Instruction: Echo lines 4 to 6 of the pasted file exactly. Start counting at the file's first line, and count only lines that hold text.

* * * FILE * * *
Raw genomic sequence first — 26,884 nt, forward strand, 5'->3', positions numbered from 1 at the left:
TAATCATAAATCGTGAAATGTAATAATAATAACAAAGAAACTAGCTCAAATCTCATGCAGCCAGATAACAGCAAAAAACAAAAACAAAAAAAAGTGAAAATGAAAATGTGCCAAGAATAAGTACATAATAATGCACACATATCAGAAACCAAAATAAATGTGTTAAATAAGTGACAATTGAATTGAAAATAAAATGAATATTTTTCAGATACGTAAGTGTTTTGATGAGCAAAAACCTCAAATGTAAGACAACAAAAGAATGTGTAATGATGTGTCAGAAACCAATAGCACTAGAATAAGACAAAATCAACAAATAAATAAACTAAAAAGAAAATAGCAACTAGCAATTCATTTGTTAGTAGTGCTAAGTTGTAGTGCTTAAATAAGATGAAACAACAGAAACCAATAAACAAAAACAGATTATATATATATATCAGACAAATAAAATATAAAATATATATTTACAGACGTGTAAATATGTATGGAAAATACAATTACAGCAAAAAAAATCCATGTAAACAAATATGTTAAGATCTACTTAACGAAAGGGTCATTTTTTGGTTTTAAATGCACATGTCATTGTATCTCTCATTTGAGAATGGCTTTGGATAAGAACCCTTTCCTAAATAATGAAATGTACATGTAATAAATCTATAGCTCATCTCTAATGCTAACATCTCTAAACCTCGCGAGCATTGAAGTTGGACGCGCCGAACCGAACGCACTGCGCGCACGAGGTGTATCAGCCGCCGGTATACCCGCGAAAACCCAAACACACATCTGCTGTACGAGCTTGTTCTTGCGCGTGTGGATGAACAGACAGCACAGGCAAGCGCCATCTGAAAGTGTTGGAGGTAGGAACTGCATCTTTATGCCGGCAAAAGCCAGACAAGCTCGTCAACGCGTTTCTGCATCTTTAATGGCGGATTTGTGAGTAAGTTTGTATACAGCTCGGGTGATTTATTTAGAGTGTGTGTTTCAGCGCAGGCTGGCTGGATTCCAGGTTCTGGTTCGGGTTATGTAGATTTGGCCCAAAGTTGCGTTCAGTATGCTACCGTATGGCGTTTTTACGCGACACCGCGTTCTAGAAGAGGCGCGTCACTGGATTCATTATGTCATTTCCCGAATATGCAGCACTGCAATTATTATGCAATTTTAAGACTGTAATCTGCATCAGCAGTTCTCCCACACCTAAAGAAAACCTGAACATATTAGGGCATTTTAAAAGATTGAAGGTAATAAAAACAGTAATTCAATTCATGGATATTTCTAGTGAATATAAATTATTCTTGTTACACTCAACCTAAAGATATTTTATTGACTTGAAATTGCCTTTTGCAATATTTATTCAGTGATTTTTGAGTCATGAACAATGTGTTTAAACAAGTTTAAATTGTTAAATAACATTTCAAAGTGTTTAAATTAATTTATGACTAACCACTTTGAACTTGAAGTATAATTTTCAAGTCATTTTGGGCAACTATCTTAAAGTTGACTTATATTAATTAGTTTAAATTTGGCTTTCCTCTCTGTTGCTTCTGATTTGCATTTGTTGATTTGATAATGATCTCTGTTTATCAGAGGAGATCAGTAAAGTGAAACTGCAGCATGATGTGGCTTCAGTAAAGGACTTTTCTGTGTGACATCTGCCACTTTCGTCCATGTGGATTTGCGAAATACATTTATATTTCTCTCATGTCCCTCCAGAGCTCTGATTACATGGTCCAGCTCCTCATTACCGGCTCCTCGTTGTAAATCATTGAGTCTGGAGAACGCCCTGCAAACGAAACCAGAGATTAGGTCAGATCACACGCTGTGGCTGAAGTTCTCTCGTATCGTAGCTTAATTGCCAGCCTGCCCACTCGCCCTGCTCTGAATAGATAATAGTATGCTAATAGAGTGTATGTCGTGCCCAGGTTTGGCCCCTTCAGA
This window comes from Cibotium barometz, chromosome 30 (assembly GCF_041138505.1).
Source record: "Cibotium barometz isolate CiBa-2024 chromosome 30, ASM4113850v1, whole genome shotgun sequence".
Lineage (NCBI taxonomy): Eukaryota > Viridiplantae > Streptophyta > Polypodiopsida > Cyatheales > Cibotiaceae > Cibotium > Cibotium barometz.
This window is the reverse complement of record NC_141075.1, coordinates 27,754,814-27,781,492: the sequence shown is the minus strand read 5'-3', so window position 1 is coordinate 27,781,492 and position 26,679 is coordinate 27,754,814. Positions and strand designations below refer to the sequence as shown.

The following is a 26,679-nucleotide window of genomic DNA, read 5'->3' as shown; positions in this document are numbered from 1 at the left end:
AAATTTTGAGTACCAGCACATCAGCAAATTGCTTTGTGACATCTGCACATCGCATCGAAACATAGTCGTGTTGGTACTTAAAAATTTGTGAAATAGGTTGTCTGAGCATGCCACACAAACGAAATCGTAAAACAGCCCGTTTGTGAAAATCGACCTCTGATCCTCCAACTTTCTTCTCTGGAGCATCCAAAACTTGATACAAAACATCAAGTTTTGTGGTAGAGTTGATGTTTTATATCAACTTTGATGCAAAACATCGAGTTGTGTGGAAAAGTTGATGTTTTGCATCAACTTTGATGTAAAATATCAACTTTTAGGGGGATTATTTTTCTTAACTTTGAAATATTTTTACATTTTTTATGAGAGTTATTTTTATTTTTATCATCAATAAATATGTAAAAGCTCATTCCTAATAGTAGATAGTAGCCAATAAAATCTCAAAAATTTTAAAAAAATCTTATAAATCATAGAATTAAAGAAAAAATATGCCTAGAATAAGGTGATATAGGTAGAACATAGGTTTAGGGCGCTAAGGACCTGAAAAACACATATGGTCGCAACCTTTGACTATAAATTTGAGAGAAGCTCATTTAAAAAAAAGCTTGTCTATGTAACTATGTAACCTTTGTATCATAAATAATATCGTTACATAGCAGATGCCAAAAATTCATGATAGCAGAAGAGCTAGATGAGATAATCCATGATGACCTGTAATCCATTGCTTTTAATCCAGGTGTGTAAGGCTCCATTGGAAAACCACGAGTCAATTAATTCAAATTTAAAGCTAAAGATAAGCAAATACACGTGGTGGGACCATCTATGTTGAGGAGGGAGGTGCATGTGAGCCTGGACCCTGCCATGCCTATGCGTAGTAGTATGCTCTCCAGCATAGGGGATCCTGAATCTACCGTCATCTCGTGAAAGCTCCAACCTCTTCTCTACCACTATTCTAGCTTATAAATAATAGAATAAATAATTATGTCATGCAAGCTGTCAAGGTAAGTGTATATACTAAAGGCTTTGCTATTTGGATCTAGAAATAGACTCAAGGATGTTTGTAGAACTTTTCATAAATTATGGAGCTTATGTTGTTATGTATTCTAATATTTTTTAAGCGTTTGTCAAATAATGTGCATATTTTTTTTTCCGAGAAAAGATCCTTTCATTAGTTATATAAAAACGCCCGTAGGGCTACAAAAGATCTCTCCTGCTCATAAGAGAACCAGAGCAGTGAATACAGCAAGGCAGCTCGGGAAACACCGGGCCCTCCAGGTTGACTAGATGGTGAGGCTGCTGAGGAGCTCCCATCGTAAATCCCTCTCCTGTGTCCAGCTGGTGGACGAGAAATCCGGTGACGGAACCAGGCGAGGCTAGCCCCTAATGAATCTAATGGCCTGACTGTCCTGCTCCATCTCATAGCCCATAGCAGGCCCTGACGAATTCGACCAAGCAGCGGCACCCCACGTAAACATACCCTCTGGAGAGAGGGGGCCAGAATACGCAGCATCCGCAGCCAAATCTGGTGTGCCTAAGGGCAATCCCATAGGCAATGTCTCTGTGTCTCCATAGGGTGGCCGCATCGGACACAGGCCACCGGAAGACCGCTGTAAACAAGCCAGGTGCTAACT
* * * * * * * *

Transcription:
Source record: "Cibotium barometz isolate CiBa-2024 chromosome 30, ASM4113850v1, whole genome shotgun sequence".
Lineage (NCBI taxonomy): Eukaryota > Viridiplantae > Streptophyta > Polypodiopsida > Cyatheales > Cibotiaceae > Cibotium > Cibotium barometz.
This window is the reverse complement of record NC_141075.1, coordinates 27,754,814-27,781,492: the sequence shown is the minus strand read 5'-3', so window position 1 is coordinate 27,781,492 and position 26,679 is coordinate 27,754,814. Positions and strand designations below refer to the sequence as shown.